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Football Israeli bid to host Messi in Jerusalem thrust politics to fore

Israel's bid to stage a high-profile football match against Argentina in the disputed city of Jerusalem inevitably thrust politics and the festering Israeli-Palestinian conflict to the fore.

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Argentina's forward Lionel Messi attends a training session at the FC Barcelona 'Joan Gamper' sports centre near Barcelona on June 6, 2018 play

Argentina's forward Lionel Messi attends a training session at the FC Barcelona 'Joan Gamper' sports centre near Barcelona on June 6, 2018

(AFP)

Israel's bid to stage a high-profile football match against Argentina in the disputed city of Jerusalem inevitably thrust politics and the festering Israeli-Palestinian conflict to the fore.

The Israeli embassy in Buenos Aires confirmed Tuesday that the pre-World Cup friendly international had been cancelled, citing threats against Barcelona superstar Lionel Messi.

The original plan had been to stage the match in the northern coastal city of Haifa, at the state-of-the-art Sami Ofer stadium where Israel usually hosts international games.

But Israeli sports minister Miri Regev, an outspoken hardliner in Prime Minister Benjamin Netanyahu's right-wing government, launched a campaign to move the venue to Jerusalem.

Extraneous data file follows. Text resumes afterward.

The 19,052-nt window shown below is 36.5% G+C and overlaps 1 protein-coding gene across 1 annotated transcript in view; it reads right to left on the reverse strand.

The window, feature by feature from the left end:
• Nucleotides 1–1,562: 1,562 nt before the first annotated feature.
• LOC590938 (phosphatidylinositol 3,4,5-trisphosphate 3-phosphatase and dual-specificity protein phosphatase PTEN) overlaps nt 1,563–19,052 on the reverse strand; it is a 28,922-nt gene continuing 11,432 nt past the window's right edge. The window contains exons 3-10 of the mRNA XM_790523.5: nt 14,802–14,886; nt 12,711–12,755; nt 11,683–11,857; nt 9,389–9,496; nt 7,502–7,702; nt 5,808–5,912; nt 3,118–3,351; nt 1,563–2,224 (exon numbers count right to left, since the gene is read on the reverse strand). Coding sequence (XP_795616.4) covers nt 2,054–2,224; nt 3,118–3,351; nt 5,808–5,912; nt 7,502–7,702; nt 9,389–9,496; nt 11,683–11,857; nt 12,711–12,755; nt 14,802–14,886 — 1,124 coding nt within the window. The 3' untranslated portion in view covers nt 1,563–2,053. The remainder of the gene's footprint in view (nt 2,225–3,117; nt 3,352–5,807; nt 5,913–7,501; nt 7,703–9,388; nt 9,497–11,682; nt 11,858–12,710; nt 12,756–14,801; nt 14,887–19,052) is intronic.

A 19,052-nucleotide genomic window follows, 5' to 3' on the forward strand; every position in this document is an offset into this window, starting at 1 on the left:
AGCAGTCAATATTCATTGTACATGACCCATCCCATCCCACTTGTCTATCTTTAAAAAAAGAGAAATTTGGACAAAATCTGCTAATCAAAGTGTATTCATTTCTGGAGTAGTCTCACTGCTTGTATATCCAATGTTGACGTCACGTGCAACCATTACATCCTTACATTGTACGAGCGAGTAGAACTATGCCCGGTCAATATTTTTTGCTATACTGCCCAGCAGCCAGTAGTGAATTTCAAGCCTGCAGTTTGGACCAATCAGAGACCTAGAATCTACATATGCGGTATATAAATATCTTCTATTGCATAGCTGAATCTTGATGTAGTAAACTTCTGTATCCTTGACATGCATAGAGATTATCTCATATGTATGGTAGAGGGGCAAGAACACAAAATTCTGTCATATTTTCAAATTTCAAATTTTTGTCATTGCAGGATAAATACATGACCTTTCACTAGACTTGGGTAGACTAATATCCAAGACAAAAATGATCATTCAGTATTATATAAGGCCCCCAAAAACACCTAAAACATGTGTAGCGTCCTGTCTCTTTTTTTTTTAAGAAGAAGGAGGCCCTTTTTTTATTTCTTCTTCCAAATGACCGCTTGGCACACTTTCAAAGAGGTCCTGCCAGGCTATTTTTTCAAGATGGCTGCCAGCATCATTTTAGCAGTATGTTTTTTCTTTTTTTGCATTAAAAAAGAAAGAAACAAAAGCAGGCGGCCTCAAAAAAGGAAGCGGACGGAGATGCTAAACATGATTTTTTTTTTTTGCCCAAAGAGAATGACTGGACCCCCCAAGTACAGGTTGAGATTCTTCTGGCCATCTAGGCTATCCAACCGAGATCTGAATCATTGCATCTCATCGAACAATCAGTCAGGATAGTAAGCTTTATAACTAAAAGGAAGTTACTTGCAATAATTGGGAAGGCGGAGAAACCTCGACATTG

That hit a nerve with Palestinians, already outraged by US President Donald Trump's transfer of the US embassy from Tel Aviv to Jerusalem in May after he recognised the disputed city as capital of Israel.

Guatemala and Paraguay have since followed suit.

Israeli Culture Minister Miri Regev wears a dress featuring an image of the Al-Aqsa Mosque compound in Jerusalem, also known as the Temple Mount, as she attends a screening at the Cannes film festival on May 17, 2017 play

Israeli Culture Minister Miri Regev wears a dress featuring an image of the Al-Aqsa Mosque compound in Jerusalem, also known as the Temple Mount, as she attends a screening at the Cannes film festival on May 17, 2017

(AFP)

Palestinians claim the eastern part of Jerusalem, annexed by Israel in a move never recognised internationally, as the capital of their future state.

Israel considers the entire city its own "indivisible" capital, and Regev has been at the forefront of the fight to win international backing for that position.

Last year Regev, who is also culture minister, turned heads at the Cannes film festival when she arrived in an evening dress featuring the image of a flashpoint Islamic shrine in east Jerusalem.

She has publicly supported allowing Jewish prayer at the Al-Aqsa mosque compound, currently banned for fears it could spark a backlash by Muslims.

The site, known to Jews as the Temple Mount, is sacred in both religions and a regular scene of flare-ups between Israelis and Palestinians.

Regev's bid to host the Argentina match in Jerusalem comes after the city in May hosted one of cycling's biggest races, the Giro d'Italia.

The timing of the match carried extra symbolism as Israel celebrates 70 years since it achieved statehood and 44 years since it seized Palestinian east Jerusalem in the 1967 Six Day War.

Speaking to Israeli army radio on Monday, Regev said she had released $694,400 (598,000 euros) to cover expenses incurred by the venue change.